Second Surprise

In addition to the discovery that all the victims were boys of the same sex, the genome analysis revealed another surprising fact to researchers.

Two sheep stand next to each other in a field.

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“And the second [suprise] (was) when we found out that some of them were related and there were two sets of twins,” Barquera said.


Twins and Relations Found

Researchers were amazed to discover two pairs of twins among the victims, as well as many of the child victims found to be related by way of siblings or cousins.

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The boys were between the ages of three and six years old when they died and were thought to have been conscripted from the local Maya population.


Similar Diets

Another fact discovered that further points to the children sacrificed being related is that they were all eating similar diets. 

A lizard scurries along steps near pyramid ruins.

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This fact suggested to researchers that they were being raised in the same household. DNA analysis showed that 25% of the children were close relatives.


Surprise Given the Timeline

Another researcher not involved with the study, Vera Tiesler, described her surprise at the findings in an email to CNN. Tiesler is a bioarchaeologist and professor at the Autonomous University of Yucatán.

Columns seen in the ruins of Chichén itzá.

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“It is surprising to me to see family members, given the enormous time breadth of the deposit, which by radiocarbon dates is now confirmed to have been used over a time span of 500 years, during which these bodies slowly accumulated,” said Tiesler.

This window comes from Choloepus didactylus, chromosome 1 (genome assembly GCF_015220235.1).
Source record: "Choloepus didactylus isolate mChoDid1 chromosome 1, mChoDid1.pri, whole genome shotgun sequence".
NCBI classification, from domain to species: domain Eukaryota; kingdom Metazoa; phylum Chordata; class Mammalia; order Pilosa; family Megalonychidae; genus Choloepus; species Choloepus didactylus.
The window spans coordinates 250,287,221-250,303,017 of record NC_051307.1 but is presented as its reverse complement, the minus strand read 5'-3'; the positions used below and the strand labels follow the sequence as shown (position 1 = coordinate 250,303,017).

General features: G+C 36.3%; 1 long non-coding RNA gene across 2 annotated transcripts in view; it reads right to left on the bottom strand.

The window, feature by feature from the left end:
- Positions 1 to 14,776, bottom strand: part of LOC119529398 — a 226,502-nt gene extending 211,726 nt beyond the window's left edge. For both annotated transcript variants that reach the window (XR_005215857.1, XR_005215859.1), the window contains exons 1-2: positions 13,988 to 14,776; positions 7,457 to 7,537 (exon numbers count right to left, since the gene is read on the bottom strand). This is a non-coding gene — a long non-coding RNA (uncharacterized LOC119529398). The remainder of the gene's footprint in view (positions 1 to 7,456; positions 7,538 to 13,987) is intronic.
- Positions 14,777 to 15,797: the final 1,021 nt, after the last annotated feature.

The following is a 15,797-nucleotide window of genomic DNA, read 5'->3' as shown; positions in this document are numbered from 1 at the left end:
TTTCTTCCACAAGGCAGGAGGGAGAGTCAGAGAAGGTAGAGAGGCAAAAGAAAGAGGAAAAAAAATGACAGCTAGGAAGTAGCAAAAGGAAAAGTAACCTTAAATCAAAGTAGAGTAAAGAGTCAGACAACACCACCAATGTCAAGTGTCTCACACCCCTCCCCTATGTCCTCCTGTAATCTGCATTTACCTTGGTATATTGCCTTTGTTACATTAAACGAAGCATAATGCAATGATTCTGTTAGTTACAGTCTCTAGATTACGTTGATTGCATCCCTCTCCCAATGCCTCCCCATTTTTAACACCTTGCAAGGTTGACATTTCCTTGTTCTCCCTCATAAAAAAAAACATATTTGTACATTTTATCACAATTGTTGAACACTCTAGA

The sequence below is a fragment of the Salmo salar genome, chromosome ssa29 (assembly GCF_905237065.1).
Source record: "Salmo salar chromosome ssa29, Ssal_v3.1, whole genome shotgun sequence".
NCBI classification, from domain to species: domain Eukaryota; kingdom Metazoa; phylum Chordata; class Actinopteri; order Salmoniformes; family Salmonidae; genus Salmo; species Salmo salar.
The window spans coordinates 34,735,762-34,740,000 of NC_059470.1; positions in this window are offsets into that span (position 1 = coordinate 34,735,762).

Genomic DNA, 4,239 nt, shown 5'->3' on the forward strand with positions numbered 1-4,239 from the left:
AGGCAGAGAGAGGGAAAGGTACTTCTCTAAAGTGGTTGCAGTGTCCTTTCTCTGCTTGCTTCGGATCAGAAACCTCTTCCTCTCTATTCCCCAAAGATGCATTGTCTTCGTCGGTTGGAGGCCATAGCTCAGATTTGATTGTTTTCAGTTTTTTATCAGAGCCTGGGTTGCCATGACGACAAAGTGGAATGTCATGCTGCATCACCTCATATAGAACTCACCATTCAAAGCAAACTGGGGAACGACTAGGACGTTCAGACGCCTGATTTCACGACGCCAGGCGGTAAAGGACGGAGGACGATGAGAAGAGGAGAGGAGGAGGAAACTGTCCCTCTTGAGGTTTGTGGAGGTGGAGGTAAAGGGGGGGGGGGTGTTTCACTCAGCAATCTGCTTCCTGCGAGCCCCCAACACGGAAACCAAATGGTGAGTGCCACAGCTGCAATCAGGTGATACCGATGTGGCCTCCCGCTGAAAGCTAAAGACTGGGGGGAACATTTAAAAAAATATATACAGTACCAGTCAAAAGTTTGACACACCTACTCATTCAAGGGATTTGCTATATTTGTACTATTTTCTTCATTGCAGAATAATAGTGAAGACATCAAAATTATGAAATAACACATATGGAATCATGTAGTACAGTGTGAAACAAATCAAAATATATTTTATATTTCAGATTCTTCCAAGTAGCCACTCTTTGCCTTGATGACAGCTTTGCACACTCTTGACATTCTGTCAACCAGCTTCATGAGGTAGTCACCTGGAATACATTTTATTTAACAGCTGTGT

Dating the Remains

The study research team used radiocarbon data to determine that the children were laid to rest in an underground cavern between 800 and 1,000 AD.

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This time period coincides with Chichén Itzá having heightened political influence and power in the region.


Why Did Ancient Mayans Sacrifice Children?

In Maya religious tradition, sacrifice is thought to be required to maintain healthy agriculture cycles of staple crops like corn.  Researchers think that religious leaders would call for the sacrifice of children in response to a drought or crisis to appease Chaac, the Maya deity that controls the rain. The findings by researchers allude to the story of twins Hunahpu and Xbalanque who journeyed to the underworld before being resurrected which mirrors the cycle of crops.

A collection of corn gathered into a pile.

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“Very few things in archaeology have such a clear pattern,” says co-author Warinner. “The selection of close relatives and twins pointed to the Hero Twins.”